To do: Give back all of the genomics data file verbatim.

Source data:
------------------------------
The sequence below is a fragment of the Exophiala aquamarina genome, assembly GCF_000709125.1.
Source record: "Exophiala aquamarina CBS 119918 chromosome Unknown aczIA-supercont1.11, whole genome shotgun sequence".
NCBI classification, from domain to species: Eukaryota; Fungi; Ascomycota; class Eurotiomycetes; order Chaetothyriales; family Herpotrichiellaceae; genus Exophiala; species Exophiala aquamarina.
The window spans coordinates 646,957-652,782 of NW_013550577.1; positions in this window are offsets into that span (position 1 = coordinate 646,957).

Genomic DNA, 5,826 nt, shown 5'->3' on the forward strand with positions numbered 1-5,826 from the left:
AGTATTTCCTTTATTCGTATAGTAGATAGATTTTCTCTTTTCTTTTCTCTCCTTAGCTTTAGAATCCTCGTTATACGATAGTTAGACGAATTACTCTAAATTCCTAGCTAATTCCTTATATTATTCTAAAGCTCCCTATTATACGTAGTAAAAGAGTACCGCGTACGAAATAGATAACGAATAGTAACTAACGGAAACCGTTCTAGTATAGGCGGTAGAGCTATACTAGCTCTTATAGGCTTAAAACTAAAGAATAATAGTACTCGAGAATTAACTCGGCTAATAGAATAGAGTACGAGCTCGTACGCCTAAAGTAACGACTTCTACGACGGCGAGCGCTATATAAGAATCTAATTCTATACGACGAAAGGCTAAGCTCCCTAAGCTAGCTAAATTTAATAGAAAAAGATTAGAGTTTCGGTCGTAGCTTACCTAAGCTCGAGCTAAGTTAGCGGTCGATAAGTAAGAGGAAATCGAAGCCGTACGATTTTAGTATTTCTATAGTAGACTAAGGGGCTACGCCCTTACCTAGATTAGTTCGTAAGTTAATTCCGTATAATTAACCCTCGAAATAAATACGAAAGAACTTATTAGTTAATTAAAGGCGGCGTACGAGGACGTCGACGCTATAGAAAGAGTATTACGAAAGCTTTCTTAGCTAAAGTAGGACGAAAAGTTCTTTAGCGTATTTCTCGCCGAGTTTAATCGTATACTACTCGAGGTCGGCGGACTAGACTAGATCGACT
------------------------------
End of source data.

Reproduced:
The sequence below is a fragment of the Exophiala aquamarina genome, assembly GCF_000709125.1.
Source record: "Exophiala aquamarina CBS 119918 chromosome Unknown aczIA-supercont1.11, whole genome shotgun sequence".
NCBI classification, from domain to species: Eukaryota; Fungi; Ascomycota; class Eurotiomycetes; order Chaetothyriales; family Herpotrichiellaceae; genus Exophiala; species Exophiala aquamarina.
The window spans coordinates 646,957-652,782 of NW_013550577.1; positions in this window are offsets into that span (position 1 = coordinate 646,957).

Genomic DNA, 5,826 nt, shown 5'->3' on the forward strand with positions numbered 1-5,826 from the left:
AGTATTTCCTTTATTCGTATAGTAGATAGATTTTCTCTTTTCTTTTCTCTCCTTAGCTTTAGAATCCTCGTTATACGATAGTTAGACGAATTACTCTAAATTCCTAGCTAATTCCTTATATTATTCTAAAGCTCCCTATTATACGTAGTAAAAGAGTACCGCGTACGAAATAGATAACGAATAGTAACTAACGGAAACCGTTCTAGTATAGGCGGTAGAGCTATACTAGCTCTTATAGGCTTAAAACTAAAGAATAATAGTACTCGAGAATTAACTCGGCTAATAGAATAGAGTACGAGCTCGTACGCCTAAAGTAACGACTTCTACGACGGCGAGCGCTATATAAGAATCTAATTCTATACGACGAAAGGCTAAGCTCCCTAAGCTAGCTAAATTTAATAGAAAAAGATTAGAGTTTCGGTCGTAGCTTACCTAAGCTCGAGCTAAGTTAGCGGTCGATAAGTAAGAGGAAATCGAAGCCGTACGATTTTAGTATTTCTATAGTAGACTAAGGGGCTACGCCCTTACCTAGATTAGTTCGTAAGTTAATTCCGTATAATTAACCCTCGAAATAAATACGAAAGAACTTATTAGTTAATTAAAGGCGGCGTACGAGGACGTCGACGCTATAGAAAGAGTATTACGAAAGCTTTCTTAGCTAAAGTAGGACGAAAAGTTCTTTAGCGTATTTCTCGCCGAGTTTAATCGTATACTACTCGAGGTCGGCGGACTAGACTAGATCGACT